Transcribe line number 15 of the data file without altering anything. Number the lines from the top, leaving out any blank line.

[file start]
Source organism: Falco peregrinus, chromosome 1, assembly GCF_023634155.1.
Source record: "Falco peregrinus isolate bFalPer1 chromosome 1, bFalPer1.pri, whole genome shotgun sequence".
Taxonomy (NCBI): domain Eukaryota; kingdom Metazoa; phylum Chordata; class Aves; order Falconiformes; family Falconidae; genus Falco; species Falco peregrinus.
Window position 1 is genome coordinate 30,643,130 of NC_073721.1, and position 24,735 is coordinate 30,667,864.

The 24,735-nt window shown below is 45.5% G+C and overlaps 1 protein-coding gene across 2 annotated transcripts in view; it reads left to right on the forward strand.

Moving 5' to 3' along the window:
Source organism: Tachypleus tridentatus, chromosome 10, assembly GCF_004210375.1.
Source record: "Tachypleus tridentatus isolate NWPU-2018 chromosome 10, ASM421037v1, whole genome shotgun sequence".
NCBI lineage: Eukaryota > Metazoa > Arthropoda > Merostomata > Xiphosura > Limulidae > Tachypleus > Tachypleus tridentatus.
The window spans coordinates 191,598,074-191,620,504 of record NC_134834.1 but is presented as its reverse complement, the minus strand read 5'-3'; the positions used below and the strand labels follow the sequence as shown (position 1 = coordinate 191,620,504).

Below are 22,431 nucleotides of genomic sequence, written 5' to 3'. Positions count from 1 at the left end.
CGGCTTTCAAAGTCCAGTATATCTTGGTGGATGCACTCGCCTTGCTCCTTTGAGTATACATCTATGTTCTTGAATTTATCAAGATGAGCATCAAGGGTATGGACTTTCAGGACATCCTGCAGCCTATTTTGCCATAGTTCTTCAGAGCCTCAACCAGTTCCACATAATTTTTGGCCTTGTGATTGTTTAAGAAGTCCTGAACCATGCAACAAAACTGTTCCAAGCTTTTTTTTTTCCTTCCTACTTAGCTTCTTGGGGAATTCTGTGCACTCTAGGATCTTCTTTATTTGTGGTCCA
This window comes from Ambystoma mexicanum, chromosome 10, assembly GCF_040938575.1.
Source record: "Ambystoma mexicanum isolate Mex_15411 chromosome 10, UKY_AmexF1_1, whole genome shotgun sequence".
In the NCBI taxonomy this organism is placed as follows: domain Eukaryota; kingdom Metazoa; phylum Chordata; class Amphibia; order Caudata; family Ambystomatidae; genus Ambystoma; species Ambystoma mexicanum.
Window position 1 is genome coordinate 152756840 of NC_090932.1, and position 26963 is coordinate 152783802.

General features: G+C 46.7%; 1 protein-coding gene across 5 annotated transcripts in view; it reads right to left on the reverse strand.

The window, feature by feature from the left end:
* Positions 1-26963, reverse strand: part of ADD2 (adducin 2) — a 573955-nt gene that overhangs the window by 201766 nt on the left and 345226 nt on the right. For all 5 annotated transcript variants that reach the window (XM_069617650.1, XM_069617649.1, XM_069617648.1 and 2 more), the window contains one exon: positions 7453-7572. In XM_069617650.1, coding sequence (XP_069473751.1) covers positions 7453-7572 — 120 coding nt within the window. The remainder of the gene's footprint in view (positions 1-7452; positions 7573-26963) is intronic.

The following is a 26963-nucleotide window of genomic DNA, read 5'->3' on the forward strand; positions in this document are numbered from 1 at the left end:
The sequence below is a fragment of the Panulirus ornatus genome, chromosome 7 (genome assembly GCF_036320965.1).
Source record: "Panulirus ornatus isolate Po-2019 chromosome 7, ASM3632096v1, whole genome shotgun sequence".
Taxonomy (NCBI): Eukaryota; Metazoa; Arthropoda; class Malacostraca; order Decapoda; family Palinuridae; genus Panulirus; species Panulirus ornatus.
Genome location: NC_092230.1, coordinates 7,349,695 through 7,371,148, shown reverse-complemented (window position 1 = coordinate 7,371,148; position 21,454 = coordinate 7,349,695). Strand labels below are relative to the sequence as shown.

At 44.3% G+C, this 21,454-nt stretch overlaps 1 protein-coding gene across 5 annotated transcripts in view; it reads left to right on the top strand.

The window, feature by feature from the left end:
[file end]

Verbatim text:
In the NCBI taxonomy this organism is placed as follows: domain Eukaryota; kingdom Metazoa; phylum Chordata; class Amphibia; order Caudata; family Ambystomatidae; genus Ambystoma; species Ambystoma mexicanum.